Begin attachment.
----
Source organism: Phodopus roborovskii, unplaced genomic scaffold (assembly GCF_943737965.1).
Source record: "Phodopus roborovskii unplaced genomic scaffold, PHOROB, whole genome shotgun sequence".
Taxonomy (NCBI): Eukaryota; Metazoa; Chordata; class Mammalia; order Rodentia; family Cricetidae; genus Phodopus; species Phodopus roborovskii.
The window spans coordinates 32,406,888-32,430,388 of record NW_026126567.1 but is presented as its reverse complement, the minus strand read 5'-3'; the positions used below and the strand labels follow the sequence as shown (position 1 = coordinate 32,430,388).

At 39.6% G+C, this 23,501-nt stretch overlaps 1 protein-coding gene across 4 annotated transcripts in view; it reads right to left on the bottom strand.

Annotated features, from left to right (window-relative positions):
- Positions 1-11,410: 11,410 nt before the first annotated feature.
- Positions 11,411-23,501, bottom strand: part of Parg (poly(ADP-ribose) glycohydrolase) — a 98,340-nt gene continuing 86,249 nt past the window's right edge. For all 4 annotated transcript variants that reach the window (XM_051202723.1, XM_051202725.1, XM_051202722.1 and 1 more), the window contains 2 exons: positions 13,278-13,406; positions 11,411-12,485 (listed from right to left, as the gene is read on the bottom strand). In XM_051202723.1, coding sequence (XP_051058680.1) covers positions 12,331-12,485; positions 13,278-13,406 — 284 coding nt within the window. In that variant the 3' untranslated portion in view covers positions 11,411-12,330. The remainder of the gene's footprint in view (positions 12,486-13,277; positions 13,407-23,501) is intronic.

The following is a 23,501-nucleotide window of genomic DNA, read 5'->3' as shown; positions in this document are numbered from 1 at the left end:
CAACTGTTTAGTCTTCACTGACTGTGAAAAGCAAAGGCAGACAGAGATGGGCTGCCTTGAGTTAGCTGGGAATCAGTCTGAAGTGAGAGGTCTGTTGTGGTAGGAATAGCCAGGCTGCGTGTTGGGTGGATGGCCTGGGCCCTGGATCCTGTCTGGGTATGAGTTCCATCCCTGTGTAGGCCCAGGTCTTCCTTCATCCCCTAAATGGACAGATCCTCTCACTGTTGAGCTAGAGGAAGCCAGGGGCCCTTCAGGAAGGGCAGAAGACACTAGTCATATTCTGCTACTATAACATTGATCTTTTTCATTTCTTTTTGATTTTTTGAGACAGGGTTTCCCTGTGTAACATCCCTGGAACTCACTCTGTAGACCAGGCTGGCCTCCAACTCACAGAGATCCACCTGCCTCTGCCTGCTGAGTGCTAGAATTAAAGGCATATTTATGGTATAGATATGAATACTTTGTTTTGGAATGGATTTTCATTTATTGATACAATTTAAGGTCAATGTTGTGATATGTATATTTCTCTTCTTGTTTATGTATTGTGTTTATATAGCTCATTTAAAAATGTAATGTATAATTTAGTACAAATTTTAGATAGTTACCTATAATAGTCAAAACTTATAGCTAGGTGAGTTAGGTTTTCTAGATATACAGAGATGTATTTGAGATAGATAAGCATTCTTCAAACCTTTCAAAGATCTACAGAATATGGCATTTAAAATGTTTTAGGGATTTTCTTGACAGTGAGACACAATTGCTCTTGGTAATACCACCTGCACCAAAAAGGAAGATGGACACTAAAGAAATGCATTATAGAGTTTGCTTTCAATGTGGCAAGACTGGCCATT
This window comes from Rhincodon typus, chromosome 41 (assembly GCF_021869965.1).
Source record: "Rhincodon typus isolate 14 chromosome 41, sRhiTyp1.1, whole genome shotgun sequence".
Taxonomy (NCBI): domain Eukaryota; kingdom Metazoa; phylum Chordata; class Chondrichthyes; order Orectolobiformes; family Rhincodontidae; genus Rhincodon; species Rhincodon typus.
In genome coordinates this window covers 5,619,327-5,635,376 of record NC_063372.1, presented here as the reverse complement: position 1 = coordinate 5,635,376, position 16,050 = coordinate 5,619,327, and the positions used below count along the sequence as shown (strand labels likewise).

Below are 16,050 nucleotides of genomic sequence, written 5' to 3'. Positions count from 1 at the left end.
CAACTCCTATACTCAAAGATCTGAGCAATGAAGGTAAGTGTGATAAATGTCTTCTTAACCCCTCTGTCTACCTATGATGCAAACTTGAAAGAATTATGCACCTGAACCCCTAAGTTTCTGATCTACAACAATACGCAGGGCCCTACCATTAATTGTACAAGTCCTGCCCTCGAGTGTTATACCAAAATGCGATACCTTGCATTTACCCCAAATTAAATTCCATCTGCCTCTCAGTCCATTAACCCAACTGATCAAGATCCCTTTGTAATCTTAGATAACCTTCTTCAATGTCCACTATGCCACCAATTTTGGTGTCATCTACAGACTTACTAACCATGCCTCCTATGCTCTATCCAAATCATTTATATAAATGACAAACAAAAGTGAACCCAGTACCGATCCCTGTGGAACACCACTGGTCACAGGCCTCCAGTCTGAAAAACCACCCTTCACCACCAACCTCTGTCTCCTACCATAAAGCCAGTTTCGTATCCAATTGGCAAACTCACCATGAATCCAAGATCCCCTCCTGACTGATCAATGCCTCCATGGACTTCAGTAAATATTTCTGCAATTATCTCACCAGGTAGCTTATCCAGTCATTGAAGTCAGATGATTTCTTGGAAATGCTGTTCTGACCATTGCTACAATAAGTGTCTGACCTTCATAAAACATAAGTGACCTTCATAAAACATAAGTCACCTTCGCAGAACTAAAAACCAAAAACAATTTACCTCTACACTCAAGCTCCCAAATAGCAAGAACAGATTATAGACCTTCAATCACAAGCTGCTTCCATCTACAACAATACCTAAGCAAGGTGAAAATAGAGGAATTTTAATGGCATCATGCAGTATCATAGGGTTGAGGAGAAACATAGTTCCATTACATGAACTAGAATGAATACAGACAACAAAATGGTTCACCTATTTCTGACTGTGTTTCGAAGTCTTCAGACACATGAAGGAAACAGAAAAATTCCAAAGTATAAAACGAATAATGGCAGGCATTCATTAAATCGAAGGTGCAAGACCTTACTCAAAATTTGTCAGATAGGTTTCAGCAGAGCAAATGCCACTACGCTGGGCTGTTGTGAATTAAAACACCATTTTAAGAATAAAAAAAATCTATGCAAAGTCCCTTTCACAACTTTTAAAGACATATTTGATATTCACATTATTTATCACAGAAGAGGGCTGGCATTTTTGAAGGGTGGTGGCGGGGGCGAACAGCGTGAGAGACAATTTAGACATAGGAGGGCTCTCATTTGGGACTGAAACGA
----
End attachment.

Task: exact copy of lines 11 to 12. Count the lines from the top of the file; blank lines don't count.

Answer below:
This window comes from Rhincodon typus, chromosome 41 (assembly GCF_021869965.1).
Source record: "Rhincodon typus isolate 14 chromosome 41, sRhiTyp1.1, whole genome shotgun sequence".